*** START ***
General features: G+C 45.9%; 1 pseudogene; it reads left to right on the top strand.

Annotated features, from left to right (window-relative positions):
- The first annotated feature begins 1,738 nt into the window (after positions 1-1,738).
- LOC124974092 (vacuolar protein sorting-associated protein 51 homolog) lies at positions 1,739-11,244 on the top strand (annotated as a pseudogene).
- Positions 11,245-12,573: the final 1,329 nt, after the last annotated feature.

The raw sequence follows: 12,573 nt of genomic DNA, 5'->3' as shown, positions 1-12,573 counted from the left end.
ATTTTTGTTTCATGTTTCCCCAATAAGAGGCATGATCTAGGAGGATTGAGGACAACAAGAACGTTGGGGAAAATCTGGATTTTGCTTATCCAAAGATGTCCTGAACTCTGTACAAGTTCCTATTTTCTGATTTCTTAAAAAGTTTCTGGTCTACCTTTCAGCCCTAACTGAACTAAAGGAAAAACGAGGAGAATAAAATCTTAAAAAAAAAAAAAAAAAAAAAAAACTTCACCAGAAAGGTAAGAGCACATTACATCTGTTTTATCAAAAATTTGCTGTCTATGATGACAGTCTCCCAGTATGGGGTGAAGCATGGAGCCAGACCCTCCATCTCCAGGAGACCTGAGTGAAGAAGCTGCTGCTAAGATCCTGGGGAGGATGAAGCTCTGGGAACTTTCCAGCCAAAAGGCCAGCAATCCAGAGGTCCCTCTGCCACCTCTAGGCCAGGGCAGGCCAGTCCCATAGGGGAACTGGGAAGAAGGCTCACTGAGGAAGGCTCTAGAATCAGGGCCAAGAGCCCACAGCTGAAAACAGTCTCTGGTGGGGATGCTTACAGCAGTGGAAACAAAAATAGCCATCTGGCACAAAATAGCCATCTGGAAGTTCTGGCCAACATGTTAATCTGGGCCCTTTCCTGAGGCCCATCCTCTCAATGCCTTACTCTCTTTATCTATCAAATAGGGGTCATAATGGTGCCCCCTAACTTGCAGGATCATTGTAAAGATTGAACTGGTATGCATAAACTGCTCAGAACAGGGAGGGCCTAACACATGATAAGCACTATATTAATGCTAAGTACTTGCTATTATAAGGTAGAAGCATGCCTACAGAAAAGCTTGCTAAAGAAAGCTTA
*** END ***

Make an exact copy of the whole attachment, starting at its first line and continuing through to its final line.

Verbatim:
General features: G+C 45.9%; 1 pseudogene; it reads left to right on the top strand.

Annotated features, from left to right (window-relative positions):
- The first annotated feature begins 1,738 nt into the window (after positions 1-1,738).
- LOC124974092 (vacuolar protein sorting-associated protein 51 homolog) lies at positions 1,739-11,244 on the top strand (annotated as a pseudogene).
- Positions 11,245-12,573: the final 1,329 nt, after the last annotated feature.

The raw sequence follows: 12,573 nt of genomic DNA, 5'->3' as shown, positions 1-12,573 counted from the left end.
ATTTTTGTTTCATGTTTCCCCAATAAGAGGCATGATCTAGGAGGATTGAGGACAACAAGAACGTTGGGGAAAATCTGGATTTTGCTTATCCAAAGATGTCCTGAACTCTGTACAAGTTCCTATTTTCTGATTTCTTAAAAAGTTTCTGGTCTACCTTTCAGCCCTAACTGAACTAAAGGAAAAACGAGGAGAATAAAATCTTAAAAAAAAAAAAAAAAAAAAAAAACTTCACCAGAAAGGTAAGAGCACATTACATCTGTTTTATCAAAAATTTGCTGTCTATGATGACAGTCTCCCAGTATGGGGTGAAGCATGGAGCCAGACCCTCCATCTCCAGGAGACCTGAGTGAAGAAGCTGCTGCTAAGATCCTGGGGAGGATGAAGCTCTGGGAACTTTCCAGCCAAAAGGCCAGCAATCCAGAGGTCCCTCTGCCACCTCTAGGCCAGGGCAGGCCAGTCCCATAGGGGAACTGGGAAGAAGGCTCACTGAGGAAGGCTCTAGAATCAGGGCCAAGAGCCCACAGCTGAAAACAGTCTCTGGTGGGGATGCTTACAGCAGTGGAAACAAAAATAGCCATCTGGCACAAAATAGCCATCTGGAAGTTCTGGCCAACATGTTAATCTGGGCCCTTTCCTGAGGCCCATCCTCTCAATGCCTTACTCTCTTTATCTATCAAATAGGGGTCATAATGGTGCCCCCTAACTTGCAGGATCATTGTAAAGATTGAACTGGTATGCATAAACTGCTCAGAACAGGGAGGGCCTAACACATGATAAGCACTATATTAATGCTAAGTACTTGCTATTATAAGGTAGAAGCATGCCTACAGAAAAGCTTGCTAAAGAAAGCTTA